Anadys Pharma Cuts 40% of Workforce and Raises $17.5M to Stay Afloat

6/4/09

[[Correction appended]] San Diego-based Anadys Pharmaceuticals (NASDAQ:ANDS) is revealing moves this morning to improve its balance sheet. The firm will reduce its workforce by 40 percent and suspend development of its second drug candidate for cancer and hepatitis C, to instead focus its remaining resources on advancing its lead drug candidate for hepatitis C virus. The company is also raising $17.5 million through the sale of common stock and warrants.

The company did not say how many workers would be impacted by the cuts, but the firm listed 50 employees at the end of March, according to data from Thomson Reuters, meaning about 20 employees will be let go. Xconomy has been following the development of Anasys’ lead hepatitis C drug, dubbed ANA598, which has shown early promise in combating the infectious liver disease. Anadys will stop developing a second drug, ANA773, and look to license it to potential partners.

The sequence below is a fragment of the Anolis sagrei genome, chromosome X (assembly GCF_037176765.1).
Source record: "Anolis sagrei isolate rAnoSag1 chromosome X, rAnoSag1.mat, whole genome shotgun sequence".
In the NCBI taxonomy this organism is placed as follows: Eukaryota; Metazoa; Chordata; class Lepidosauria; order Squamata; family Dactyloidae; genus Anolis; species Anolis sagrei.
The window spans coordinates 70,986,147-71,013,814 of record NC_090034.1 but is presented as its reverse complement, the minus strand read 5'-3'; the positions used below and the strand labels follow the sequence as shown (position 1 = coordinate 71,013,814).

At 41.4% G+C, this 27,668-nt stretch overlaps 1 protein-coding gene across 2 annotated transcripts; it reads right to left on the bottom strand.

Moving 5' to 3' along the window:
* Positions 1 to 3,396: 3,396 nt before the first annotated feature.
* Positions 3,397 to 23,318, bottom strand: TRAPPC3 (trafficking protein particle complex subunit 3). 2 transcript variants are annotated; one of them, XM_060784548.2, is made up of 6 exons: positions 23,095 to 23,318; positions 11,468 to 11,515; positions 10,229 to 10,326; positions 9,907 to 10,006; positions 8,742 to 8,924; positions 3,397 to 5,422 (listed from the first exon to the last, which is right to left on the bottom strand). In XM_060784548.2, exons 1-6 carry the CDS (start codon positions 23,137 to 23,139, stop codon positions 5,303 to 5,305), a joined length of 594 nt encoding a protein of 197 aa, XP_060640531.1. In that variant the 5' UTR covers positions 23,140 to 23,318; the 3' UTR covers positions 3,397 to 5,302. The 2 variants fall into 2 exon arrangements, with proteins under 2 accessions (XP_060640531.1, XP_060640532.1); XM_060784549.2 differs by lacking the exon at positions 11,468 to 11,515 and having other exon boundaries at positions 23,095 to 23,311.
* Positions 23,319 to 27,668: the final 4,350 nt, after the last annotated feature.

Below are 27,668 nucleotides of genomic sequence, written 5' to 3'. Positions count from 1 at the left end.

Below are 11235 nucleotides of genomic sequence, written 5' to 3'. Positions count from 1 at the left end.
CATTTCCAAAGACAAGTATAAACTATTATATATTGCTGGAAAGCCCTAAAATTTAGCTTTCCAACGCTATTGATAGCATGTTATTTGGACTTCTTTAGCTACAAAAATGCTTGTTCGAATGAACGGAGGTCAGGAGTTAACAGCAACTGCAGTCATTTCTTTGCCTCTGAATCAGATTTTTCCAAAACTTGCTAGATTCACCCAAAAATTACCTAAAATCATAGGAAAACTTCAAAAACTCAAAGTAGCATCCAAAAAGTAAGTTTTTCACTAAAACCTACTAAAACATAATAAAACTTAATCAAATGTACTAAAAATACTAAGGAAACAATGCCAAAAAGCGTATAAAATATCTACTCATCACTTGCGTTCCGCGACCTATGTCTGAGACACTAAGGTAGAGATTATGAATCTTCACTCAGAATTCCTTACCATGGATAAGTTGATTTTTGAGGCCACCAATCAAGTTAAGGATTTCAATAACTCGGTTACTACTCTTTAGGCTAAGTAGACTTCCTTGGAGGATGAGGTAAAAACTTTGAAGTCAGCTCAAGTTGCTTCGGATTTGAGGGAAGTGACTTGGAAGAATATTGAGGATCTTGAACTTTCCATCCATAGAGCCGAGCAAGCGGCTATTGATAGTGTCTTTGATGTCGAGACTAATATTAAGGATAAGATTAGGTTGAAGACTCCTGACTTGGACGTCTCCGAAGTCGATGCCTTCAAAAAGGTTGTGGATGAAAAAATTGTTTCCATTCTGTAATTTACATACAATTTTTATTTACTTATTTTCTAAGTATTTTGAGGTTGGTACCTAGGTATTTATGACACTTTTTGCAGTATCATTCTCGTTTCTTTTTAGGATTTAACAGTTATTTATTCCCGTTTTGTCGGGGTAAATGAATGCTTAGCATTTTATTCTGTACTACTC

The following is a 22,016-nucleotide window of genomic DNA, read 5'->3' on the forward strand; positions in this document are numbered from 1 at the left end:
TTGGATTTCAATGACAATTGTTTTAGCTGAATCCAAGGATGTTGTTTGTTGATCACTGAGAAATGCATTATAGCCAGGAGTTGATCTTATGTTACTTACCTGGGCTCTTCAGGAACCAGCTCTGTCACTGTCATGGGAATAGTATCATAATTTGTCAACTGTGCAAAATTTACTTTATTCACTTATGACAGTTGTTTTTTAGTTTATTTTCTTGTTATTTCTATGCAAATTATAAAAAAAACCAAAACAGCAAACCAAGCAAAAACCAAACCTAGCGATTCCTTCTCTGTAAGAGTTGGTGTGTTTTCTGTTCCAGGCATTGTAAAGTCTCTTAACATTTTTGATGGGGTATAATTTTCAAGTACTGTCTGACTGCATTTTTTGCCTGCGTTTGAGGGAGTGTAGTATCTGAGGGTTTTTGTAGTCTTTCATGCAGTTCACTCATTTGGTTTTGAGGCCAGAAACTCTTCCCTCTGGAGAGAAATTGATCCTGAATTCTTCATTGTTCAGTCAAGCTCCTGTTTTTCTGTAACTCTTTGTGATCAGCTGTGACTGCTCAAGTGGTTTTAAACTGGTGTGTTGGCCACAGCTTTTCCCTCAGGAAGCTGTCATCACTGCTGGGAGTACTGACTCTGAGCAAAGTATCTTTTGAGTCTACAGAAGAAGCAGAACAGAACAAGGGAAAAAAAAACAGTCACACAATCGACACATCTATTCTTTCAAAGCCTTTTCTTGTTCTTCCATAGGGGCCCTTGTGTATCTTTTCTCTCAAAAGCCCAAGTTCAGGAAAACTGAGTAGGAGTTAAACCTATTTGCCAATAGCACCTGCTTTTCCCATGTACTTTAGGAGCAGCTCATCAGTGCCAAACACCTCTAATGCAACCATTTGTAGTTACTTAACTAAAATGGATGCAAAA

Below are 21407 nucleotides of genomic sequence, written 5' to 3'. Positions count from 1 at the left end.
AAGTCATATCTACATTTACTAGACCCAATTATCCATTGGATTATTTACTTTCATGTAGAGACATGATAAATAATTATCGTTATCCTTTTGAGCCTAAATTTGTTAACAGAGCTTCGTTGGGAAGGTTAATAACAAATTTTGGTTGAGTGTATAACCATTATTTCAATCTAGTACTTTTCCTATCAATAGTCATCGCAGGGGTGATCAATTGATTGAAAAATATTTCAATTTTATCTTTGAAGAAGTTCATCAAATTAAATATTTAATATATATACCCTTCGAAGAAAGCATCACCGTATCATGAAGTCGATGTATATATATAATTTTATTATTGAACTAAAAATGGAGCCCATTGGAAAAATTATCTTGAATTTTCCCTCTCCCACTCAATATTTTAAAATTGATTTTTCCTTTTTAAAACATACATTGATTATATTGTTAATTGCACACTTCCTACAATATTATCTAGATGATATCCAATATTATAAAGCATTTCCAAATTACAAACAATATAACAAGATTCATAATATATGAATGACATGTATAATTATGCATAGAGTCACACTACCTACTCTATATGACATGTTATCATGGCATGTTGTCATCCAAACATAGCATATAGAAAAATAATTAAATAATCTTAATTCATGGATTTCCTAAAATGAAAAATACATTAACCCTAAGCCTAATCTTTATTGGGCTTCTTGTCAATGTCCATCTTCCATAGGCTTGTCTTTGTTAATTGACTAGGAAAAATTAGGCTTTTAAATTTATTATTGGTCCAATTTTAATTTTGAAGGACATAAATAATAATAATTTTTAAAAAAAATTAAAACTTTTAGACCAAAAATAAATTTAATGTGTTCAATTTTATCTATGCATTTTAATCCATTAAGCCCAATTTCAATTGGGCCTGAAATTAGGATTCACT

The proposed Phase II trial of ANA598, which the firm is testing in combination with pegylated interferon-alpha and ribavirin, is expected to begin in the third quarter of 2009. The study is expected to yield outcome data by the end of this year and in the first half of 2010, the company says. This Anadys drug has shown some promising ability to kill the hepatitis C virus in small clinical trials, although many investors were scared off when a few healthy volunteers dropped out of a trial, complaining of rash. Anadys has said the effect wasn’t severe, and wasn’t seen in actual patients with the disease.

The main strategy, Anadys has said, is to develop drugs like ANA598, a non-nucleoside polymerase inhibitor, and combine it with different classes of antiviral drugs to prevent the virus from developing resistance against any one type of treatment. It’s a cocktail strategy, sort of like how HIV is treated today, Anadys CEO Steve Worland has said.

[[Anadys expects to begin a Phase II trial of ANA598 in the third quarter of 2009, and the trial is not "ongoing," as was reported in error earlier today.]]

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